THE DISPUTED SERIES, DAY 6
ARMENIA – ARTSAKH / NOGORNO KARABAKH
Getting to Karakbakh is possible by renting a car or arranging a driver. Although fairly easy to drive yourself I decided to take a driver for 2 reasons
The drive was long and there was no way I’d have the energy. I can do a lot of my travels, take numerous flights, buses and getting my sleep when I can but driving can be like taking a sleeping pill for me sometimes. It also means I can get sh*t done during the drive saving me valuable time!
WHERE IS ARTSAKH / NOGORNO KARABAKH?
YOU HAVE TO KNOW WHERE TO LOOK
Getting to Karabakh was a breeze but I knew Armenia had a lot to offer outside of Yerevan and I wanted to see more of it on the way. So trying to find out where to go, which sites to visit and how to get there was becoming a nightmare. So leaving the responsibility to the agent was a sure fire way to visit the best sites.
If I’m honest I wasn’t overly excited at the itinerary when I read monastery after monastery but how wrong was I. The drive itself was incredible on its own but the monasteries were undoubtably the most impressive I’ve seen.
Khor Virap I thought was a good start and is a sanctuary located on top of a small hill surrounded by low lying land.
Next up was Noravank and the drive through the gorge leading up to the church was stunning. I have been really lucky with the weather I’ve got, with It being the middle of winter there was nothing but blue sky!
TATEV MONASTERY & CABLE CAR
Believe it or not the worlds longest cable car is right here in Armenia! Its possible to drive to the end point but would took 40 minutes but it also creates a unique experience travelling over the ridge of the mountains.
I tend to get fed up after the first few but against this was something special. Each of the monastery’s are located on strategic viewpoints on the mountain side giving each and every one an incredible view across the valleys
Having an EU passport I was issued with a visa on arrival. The process was simple and as I seemed to be the only person at the border was also very quick. You are given a form to fill in and the guards will issue you with a visa by way of a small printed piece of paper. This will ensure you don’t come across problems if you have to enter Azerbaijan with the same passport.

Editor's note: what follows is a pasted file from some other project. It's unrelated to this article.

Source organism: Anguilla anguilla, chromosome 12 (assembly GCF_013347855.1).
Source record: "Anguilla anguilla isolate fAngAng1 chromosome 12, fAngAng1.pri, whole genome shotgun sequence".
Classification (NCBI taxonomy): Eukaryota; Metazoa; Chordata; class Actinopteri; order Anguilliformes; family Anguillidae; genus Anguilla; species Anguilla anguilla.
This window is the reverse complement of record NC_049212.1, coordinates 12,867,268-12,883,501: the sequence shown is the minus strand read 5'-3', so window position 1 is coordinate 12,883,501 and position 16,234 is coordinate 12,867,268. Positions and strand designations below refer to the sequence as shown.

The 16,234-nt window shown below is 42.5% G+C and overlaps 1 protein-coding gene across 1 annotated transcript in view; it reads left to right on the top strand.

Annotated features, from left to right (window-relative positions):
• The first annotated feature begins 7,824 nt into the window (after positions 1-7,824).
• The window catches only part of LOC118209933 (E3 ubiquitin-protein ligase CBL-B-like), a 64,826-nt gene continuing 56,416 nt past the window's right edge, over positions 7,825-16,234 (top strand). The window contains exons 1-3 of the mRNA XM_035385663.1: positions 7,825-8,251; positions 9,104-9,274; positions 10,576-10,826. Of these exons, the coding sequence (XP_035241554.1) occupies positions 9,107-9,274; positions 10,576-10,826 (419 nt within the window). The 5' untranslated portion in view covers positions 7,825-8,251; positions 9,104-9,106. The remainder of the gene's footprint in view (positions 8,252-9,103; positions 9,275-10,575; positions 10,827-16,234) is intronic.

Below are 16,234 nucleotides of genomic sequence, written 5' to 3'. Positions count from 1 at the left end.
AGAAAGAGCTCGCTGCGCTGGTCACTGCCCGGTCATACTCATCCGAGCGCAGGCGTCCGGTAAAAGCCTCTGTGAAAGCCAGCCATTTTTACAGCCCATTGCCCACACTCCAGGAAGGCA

Without getting into too much detail my understanding is as follows. Karabakh is a disputed region between Azerbaijan and Armenia. Although part of Azerbaijan for a number of years, a referendum was held and Armenia then moved into occupy it. Since then Azerbaijan doesn’t issue visas to Armenians or anyone who has entered Karabakh as they feel they are showing their support of the occupation. It’s fairly complicated.
I am by no means an expert so feel free to fill me in on what you believe and if you feel I am wrong.
The roads and landscape all change drastically from one mountain to another. One minute you could be driving through barren dry land and in 5 minutes be surrounded by nothing but snow.
Later that evening we arrived at Stepanakert, the capital of Karabakh and I was immediately impressed. I should have learned long ago not to judge before actually arriving but sometimes you can’t help it. From what I saw, the city seemed more nicer than Yerevan and they certainly don’t skimp on the Christmas lights.
I checked into Hotel Tirun which I turned out to be the only person staying in. Rooms are basic with an en-suite and breakfast is included. Complimentary 1980s Nike Flip flops standard throughout.
I was recommended Ureni restaurant just 2 minutes walk from the hotel. I was impressed with the food, less so by the manager who felt the need to smoke the entire time I was there. Go for the veal kebab if you are unsure about the menu.
I really wasn’t expecting to see some of things I did on the drive and in hindsight can say it was the right decision to go for a driver.
Driving back to Yerevan for my last night in Armenia before heading off to Moldova again! Click to read.
SAFE TRAVELS, DS x
- Have you been to Karabakh, what was your experience like?
- What did you do?
- What was your favourite experience?
Let me know in the comments below . . .